Yaʿqūb Beg died at the end of May 1877, a year after the Kokand khanate had been incorporated into the expanding Russian empire. Although Ḥākem Khan Türa, one of the Āfāqī Khojas, was proclaimed his successor, severe conflict between him and Yaʿqūb Beg’s son Beg Qolī put an end to the emirate. By the end of the year the Manchus had fully reconquered the Tarim and Dzungar basins as far west as the new Russian border. At the beginning of 1879 Ḥākem Khan invaded Kashgaria with about 2,000 soldiers and succeeded in taking the Tashqurghan area, but he was expelled by the army of Liu Jin-tang, commander of the Manchu troops in the Tarim basin (Yuan, chap. 97, fols. 10v-22v). In response to the pressures of Russian expansionism the Chinese government sought to strengthen its own control of the Tarim basin by incorporating the region as the province of Sinkiang (Xin-jiang) and instituting a number of reforms, including abolition of the beg system and concomitant reorganization of the administrative structure.
In 1895 Lake Zorkol and all the territory north of the Wāḵān corridor as far east as Qoqrāš Qōl, now Povalo-Shveĭkovskiĭ peak, were incorporated into the Russian empire (see boundaries iii. boundaries of afghanistan). In 1902 the remnant of the region that remained under Chinese rule, the area around Tashqurghan, was placed under the Yarkand administrative district, and an official with the title “second-class subprefect” (tong-pan) was dispatched to administer it. In 1911, after the establishment of the Republic of China, the Yarkand district, with a total of twenty-seven villages, was designated Pu-li (known locally as Varšīda; Pakhalina, p. 3) after an ancient city-state in the region (Feng, pp. 93-94; Xiao, 1983, p. 17). The population of this remote border area was largely Iranian, in contrast to the other areas of Sinkiang, where Turks predominated.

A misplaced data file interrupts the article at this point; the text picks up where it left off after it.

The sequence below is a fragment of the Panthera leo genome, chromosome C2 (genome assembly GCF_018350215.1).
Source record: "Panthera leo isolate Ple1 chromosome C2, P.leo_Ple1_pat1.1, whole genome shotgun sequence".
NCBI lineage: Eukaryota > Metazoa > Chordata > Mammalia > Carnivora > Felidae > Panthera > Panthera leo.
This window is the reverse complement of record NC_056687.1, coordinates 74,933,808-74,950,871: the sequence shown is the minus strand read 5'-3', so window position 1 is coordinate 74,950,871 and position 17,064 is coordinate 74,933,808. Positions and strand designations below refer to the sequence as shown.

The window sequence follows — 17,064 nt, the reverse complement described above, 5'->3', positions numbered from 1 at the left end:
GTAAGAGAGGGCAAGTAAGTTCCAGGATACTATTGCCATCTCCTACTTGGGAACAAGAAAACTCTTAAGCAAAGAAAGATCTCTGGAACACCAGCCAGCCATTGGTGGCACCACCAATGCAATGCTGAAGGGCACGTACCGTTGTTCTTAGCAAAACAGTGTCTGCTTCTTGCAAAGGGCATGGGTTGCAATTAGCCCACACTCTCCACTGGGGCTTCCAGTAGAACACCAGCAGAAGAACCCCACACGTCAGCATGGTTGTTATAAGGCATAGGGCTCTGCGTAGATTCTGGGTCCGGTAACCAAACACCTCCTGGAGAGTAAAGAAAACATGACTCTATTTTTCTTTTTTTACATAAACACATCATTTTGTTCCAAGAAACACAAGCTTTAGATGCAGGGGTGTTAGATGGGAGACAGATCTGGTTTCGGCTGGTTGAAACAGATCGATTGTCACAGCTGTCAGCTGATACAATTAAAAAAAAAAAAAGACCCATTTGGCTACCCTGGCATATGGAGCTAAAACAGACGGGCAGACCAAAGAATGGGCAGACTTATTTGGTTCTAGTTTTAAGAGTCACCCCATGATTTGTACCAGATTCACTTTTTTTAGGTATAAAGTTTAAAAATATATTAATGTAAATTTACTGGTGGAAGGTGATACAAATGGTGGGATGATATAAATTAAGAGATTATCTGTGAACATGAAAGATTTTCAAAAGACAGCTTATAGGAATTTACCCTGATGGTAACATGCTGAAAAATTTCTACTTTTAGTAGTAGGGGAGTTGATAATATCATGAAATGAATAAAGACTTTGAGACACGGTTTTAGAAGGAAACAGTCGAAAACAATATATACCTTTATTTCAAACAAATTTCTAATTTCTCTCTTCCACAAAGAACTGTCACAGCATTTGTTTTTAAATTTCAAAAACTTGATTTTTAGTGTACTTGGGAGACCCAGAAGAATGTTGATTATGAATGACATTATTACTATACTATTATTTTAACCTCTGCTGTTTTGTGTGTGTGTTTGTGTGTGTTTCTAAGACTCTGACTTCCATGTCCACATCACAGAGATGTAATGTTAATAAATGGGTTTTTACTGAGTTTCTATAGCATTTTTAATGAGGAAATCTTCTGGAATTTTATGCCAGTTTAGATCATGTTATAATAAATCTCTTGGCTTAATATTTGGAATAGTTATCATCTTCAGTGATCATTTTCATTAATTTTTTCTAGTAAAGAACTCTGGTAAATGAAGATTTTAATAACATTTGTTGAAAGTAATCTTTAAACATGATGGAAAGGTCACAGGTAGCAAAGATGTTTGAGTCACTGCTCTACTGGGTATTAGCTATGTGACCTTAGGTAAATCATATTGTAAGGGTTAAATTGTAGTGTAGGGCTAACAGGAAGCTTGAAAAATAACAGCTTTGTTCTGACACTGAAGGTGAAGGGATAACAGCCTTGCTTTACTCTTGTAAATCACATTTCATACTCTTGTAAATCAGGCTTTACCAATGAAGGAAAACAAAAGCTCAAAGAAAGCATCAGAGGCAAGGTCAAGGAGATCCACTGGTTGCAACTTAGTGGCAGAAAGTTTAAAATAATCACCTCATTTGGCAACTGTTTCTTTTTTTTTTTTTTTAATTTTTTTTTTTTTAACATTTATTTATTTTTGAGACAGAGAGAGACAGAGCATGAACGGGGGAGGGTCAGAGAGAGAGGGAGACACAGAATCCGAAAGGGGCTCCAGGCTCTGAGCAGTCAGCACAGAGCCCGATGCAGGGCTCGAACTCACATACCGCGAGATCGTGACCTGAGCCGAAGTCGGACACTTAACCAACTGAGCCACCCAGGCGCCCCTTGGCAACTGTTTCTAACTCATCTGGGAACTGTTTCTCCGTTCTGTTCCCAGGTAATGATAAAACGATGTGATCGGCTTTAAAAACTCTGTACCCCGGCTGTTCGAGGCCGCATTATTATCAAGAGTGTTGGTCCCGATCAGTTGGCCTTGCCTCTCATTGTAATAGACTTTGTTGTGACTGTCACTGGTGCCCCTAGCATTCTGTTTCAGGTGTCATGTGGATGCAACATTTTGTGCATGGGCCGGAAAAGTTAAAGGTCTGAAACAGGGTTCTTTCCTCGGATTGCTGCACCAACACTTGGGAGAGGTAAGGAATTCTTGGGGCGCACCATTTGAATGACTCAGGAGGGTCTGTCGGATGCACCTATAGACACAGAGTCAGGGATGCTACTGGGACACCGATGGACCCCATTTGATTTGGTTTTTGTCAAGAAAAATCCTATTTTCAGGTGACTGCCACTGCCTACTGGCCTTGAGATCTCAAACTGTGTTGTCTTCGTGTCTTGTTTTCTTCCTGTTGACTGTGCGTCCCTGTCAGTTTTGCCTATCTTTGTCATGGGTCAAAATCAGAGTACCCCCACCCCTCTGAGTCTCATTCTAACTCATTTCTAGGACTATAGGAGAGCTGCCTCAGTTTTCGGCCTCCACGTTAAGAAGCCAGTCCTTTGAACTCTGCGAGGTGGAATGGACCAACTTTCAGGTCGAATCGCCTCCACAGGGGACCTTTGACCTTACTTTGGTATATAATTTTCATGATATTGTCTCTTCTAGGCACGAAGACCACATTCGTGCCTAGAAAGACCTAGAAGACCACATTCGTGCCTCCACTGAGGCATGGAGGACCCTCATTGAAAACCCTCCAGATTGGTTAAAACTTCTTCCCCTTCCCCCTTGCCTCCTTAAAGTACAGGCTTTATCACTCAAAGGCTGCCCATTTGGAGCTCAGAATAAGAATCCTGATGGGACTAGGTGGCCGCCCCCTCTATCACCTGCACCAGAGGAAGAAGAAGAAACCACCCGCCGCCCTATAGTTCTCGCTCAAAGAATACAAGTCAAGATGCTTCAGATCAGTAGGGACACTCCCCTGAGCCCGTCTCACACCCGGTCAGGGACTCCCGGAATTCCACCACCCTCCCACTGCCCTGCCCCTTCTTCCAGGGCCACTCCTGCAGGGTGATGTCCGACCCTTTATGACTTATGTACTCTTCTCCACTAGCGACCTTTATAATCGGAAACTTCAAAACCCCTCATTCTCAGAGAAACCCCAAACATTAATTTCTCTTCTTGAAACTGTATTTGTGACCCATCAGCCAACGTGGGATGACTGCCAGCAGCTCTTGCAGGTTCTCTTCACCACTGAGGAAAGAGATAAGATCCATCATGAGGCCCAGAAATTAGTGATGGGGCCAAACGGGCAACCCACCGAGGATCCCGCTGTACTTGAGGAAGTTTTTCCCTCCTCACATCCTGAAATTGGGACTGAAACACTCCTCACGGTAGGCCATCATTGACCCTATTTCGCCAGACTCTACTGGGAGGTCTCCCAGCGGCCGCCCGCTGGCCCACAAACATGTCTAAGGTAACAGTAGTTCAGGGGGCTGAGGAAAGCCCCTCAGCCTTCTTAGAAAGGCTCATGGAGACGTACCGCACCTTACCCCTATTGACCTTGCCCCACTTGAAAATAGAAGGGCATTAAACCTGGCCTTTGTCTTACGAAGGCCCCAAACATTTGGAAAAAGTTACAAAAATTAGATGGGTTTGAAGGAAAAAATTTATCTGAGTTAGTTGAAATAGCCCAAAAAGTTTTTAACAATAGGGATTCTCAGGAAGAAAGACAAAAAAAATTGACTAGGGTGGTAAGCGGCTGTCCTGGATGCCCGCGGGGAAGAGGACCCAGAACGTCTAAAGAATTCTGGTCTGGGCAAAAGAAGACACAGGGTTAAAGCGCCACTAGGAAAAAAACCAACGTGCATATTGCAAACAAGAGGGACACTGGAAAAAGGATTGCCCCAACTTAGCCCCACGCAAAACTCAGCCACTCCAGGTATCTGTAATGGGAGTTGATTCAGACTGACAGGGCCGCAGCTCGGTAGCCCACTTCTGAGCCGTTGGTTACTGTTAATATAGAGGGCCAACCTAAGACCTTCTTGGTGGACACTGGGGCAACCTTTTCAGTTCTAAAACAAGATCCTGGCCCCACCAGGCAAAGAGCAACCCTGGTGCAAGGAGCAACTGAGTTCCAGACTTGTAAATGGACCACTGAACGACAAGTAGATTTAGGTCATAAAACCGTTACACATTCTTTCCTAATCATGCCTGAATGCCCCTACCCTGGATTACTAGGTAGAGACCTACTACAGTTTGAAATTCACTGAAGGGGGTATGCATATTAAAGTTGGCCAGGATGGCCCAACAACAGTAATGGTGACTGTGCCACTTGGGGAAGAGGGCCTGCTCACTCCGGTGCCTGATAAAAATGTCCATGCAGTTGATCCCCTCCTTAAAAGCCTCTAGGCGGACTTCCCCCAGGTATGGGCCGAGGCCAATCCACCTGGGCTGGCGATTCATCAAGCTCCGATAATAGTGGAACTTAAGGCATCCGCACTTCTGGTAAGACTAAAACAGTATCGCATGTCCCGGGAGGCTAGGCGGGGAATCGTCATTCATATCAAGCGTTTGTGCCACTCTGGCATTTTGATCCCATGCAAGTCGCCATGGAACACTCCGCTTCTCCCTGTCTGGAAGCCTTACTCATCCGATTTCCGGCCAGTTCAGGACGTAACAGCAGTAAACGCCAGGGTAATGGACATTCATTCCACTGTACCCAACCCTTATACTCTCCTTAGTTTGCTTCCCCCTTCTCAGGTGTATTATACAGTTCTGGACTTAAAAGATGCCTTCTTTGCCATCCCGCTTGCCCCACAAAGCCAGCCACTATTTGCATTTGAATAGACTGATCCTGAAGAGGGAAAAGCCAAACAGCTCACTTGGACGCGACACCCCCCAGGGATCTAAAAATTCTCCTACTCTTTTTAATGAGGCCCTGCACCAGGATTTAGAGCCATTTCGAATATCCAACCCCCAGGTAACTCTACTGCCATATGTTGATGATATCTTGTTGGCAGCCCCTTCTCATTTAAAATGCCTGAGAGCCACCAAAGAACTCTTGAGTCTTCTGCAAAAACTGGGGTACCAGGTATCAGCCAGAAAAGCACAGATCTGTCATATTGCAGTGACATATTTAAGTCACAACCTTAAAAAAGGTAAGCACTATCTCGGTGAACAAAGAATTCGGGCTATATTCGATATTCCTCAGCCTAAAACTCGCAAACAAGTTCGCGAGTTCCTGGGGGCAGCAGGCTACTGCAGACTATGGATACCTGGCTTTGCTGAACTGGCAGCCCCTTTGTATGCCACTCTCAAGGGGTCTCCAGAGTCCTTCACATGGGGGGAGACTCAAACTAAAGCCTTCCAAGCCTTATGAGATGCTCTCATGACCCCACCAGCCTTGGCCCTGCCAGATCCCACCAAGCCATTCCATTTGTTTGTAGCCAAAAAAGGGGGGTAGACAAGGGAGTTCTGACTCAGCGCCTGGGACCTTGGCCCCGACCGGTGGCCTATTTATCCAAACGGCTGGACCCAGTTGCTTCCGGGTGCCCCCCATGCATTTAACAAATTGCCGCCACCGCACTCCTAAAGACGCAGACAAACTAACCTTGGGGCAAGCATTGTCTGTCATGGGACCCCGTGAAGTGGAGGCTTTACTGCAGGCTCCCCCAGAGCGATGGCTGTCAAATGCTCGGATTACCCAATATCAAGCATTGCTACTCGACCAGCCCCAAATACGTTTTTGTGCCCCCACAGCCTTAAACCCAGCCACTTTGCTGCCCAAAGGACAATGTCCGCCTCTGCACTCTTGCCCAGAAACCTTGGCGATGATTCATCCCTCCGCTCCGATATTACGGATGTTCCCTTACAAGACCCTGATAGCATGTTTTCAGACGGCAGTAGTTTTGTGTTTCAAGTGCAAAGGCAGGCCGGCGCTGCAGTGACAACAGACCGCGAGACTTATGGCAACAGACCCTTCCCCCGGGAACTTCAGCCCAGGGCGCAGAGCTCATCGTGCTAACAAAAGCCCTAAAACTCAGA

The new Chinese government was, however, beset by serious internal conflicts and unable to exercise effective control of Sinkiang; the region was thus dominated by a series of warlords, recognized by the central government but operating virtually independently. Although the beg system was abolished in other parts of the province, it continued in Pu-li until 1926, probably owing to the peculiar ethnic character of this remote mountain region. The Tajik population grew steadily, reaching 6,169 (1,805 households) in Pu-li alone (Sung, chap, 1, fol. 11r). The first warlord of Sinkiang, the autocratic Yang Zeng-xin, was assassinated by political rivals in 1928 (Xin jiang, pp. 76-91; Forbes, pp. 33-37). He was succeeded by Jin Shuren, who showed himself unable to deal with insurrections in Ha-mi (former Qomul) at the eastern end of the basin and with an invasion by Ma Zhong-ying, a Muslim warlord from Kansu province, whose intervention was invited by the rebels (Hedin, 1936; Boorman, II, pp. 463-64). In 1933 he was succeeded by Sheng Shi-cai, a Han Chinese who had begun his career under Chang Kai-shek and who at first pursued a policy of compromise among ideological and ethnic groups (Boorman, III, pp. 120-23); by then the Tajiks, who numbered 8,867, had been officially recognized as a minority (Lattimore, et al., p. 110). In the early 1940s, however, the ruling Kuomintang (Guo-min-dang) party adopted a policy of forced assimilation of minorities and determined opposition to the spread of the Chinese communist party, a policy that Sheng pursued vigorously in Sinkiang and that was continued by his successors after his departure in 1944 (Xinjiang; Forbes, pp. 158-69). These developments resulted in considerable turmoil, particularly north of the Tien Shans. In the western Tarim basin the Tajiks organized a revolutionary force of about 200 men and occupied the Pu-li district in 1945. In 1946 they reached an agreement with the government and disbanded (Xiao, 1983, pp. 41-43), but the Kuomintang nevertheless continued its oppressive policy. The Tajiks thus joined the communist Partisans of the Red Tents, the local communist party (Lattimore et al., p. 139). In December 1949 Sinkiang came under the control of the People’s Republic of China, and in 1955 it was incorporated into the Sinkiang-Uighur Autonomous Region. In 1954 Pu-li district became Tashqurghan Tajik Autonomous District. Nevertheless, at the same time the central government decreed that only Chinese and Uighur could be taught in the schools of the region (Sotūda, p. 564). As a result about two-thirds of the present Tajik population in the area around Tashqurghan speak some Uighur, along with their native languages, Wakhi, Shughni, and Sarikoli, and Tajiki Persian. Those settled in the villages in the oases of the western Tarim basin generally speak only Uighur. Some urban Tajiks attained positions of importance in local government; for example, Zolāl, a Persian-speaking Tajik, was governor of Kashgar during the Chinese Cultural Revolution (1965-68; Sotūda, p. 564).